Piece of whalebone

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From Bac Mhic Connain, North Uist

Postcard of Piece of whalebone.
© National Museums Scotland

Piece of whalebone

This piece of whalebone was found at Bac Mhic Connain on North Uist in the Outer Hebrides. It was probably kept as raw material for carving into another object, such as a lid. The bone dates from sometime between 200 BC and 800 AD.

The object is from a vertebral disc (a segment of the spinal column) of a Cuvier's Beaked Whale, an uncommon species of whale.

People collected bone from stranded carcasses of whales, porpoises and dolphins. In the largely treeless north and west, whalebone was used as a substitute for wood. It was strong, dense and resilient, and came in very large sizes.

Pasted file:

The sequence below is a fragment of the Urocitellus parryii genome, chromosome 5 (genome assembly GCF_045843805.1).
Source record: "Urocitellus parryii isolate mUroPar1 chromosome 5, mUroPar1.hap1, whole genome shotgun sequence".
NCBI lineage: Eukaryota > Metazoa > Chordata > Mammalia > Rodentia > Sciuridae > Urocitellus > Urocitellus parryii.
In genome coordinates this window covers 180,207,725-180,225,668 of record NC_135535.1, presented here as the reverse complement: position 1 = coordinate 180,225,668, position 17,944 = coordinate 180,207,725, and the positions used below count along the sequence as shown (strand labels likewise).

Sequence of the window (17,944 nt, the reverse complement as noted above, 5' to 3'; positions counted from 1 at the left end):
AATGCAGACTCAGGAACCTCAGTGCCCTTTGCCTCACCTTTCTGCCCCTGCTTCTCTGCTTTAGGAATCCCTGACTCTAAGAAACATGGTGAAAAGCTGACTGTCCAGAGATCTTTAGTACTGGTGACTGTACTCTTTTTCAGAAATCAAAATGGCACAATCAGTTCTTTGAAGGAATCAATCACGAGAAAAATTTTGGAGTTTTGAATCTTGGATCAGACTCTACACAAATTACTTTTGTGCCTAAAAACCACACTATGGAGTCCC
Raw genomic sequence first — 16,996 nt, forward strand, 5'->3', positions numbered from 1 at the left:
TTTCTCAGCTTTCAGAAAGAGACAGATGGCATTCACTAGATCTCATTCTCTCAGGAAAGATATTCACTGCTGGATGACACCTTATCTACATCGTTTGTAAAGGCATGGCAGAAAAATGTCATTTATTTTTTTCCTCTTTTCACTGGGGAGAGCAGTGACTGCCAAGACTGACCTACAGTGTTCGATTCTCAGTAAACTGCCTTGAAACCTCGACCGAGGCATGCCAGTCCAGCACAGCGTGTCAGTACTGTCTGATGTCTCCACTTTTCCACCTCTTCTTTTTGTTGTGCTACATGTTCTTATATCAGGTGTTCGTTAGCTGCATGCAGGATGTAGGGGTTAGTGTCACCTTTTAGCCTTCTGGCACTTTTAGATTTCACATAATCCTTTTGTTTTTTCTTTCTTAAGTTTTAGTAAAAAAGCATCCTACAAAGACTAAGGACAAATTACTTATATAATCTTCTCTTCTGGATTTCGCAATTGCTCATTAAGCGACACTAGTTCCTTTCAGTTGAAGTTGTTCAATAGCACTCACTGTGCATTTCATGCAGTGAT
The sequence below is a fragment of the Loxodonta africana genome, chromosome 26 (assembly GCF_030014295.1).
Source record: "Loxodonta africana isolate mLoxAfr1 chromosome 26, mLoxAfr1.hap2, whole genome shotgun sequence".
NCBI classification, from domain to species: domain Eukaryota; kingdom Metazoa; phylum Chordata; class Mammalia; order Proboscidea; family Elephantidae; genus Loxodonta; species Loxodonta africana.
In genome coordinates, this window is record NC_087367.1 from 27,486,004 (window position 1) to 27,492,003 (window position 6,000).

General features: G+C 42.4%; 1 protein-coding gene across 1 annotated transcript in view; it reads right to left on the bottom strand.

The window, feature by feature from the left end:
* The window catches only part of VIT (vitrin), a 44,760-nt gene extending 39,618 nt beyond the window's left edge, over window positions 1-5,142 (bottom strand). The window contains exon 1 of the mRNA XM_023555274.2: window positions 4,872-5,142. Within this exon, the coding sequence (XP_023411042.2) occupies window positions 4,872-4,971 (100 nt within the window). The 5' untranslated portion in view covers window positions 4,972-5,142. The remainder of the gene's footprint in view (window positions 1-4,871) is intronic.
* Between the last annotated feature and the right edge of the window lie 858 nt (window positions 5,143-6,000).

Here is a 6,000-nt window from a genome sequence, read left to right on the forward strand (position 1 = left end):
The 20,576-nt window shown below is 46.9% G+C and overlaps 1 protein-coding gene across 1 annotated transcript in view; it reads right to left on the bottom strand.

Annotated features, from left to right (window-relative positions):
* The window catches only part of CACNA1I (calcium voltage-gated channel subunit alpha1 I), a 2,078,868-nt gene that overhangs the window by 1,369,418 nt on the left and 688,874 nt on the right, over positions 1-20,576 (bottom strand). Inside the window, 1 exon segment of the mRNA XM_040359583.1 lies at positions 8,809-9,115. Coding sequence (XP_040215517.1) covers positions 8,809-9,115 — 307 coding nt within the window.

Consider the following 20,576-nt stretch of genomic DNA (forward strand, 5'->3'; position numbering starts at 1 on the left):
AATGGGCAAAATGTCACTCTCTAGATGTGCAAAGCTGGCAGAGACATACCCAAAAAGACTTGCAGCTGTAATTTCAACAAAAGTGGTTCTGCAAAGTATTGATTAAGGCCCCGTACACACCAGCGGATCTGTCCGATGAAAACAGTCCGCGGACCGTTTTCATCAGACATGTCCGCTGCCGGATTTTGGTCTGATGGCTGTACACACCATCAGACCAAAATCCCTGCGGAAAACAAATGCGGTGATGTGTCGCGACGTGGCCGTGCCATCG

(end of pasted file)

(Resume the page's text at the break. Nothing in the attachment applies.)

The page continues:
Record details

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Online ID: 000-100-038-778-C
Image Rights Holder: National Museums Scotland
Project: 0098: National Museums Scotland
Project description | View all records in project
Ref: National Museums Scotland  X.GNB 59
Date: Between 200 BC and 800 AD
Material: Bone, dorsal, cetacean
What: Plate
Who: Beveridge Collection
Where: Scotland, Inverness-shire, North Uist, Vallay, Bac Mhic Connain
Description: Dorsal plate of cetacean bone, from Bac Mhic Connain, North Uist
  • HallĂ©n, Ywonne. The use of bone and antler at Foshigarry and Bac Mhic Connain, two Iron Age sites on North Uist, Western Isles. Proceedings of the Society of Antiquaries of Scotland, 124 (1994), pp 189-231, esp. pp 217-9. 
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